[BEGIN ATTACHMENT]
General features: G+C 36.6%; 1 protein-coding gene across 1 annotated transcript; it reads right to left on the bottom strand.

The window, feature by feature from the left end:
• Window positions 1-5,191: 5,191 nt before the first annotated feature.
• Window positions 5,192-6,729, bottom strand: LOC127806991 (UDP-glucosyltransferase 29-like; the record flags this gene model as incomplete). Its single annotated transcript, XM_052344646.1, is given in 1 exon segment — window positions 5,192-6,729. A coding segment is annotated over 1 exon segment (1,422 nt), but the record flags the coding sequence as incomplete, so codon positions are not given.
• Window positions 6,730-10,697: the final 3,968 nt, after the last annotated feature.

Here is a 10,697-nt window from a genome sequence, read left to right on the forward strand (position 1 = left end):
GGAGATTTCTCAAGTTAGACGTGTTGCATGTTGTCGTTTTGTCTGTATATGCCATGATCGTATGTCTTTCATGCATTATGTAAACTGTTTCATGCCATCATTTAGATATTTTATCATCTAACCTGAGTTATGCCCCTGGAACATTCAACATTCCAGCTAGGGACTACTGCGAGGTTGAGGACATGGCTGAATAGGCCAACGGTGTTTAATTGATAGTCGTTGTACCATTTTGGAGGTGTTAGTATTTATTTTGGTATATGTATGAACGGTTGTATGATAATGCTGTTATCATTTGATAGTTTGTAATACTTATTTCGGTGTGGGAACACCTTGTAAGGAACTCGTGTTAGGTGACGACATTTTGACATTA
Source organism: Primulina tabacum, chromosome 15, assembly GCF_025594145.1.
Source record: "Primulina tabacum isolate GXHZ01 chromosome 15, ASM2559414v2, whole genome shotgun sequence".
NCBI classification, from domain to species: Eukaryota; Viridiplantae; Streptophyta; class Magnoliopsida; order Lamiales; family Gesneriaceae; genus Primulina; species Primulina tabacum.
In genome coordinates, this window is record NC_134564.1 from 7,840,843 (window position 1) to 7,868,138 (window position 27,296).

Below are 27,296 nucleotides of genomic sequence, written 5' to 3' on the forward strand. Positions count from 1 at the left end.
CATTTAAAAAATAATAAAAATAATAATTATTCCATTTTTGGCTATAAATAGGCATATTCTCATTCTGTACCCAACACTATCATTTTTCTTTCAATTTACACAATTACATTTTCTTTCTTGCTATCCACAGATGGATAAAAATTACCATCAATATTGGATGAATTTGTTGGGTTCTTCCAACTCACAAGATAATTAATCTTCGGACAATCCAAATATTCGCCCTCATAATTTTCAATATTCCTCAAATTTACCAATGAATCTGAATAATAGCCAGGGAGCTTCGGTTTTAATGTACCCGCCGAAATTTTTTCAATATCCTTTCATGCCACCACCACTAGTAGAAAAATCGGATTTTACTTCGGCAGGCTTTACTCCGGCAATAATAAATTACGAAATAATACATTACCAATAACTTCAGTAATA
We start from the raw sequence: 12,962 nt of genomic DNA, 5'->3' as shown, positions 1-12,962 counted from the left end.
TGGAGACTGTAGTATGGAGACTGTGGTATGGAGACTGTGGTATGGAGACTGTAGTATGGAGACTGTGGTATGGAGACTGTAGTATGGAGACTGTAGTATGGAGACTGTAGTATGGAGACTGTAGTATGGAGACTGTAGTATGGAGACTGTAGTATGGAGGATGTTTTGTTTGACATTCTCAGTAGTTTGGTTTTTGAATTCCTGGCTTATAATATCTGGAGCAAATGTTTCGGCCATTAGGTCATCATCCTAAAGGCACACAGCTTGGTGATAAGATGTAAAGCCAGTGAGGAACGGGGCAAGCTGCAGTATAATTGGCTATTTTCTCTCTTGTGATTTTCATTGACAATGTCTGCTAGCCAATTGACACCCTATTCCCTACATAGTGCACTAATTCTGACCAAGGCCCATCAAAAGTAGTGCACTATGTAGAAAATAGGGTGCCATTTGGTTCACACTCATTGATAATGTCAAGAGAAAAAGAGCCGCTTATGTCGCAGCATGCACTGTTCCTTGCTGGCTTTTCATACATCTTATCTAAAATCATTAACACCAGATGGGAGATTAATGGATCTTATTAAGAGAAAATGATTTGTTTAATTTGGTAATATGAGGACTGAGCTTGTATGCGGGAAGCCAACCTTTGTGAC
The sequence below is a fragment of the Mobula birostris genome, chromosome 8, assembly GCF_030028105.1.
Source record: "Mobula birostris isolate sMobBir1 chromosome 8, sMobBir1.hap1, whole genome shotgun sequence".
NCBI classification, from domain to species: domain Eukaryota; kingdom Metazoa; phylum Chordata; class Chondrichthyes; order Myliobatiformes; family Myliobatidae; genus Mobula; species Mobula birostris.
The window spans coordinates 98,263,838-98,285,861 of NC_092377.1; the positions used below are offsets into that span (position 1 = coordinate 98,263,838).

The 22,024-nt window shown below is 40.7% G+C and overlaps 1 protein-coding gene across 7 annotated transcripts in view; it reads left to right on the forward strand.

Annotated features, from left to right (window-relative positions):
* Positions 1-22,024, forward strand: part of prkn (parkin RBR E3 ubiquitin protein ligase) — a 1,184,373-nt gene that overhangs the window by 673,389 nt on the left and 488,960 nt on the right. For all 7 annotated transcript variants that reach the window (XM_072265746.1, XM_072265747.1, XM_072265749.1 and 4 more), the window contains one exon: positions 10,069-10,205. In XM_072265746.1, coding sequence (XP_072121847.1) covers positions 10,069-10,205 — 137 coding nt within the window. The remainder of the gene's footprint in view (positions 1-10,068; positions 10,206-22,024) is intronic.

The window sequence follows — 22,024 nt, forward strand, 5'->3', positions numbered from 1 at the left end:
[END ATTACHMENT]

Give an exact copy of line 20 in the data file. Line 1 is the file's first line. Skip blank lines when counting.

The 22,024-nt window shown below is 40.7% G+C and overlaps 1 protein-coding gene across 7 annotated transcripts in view; it reads left to right on the forward strand.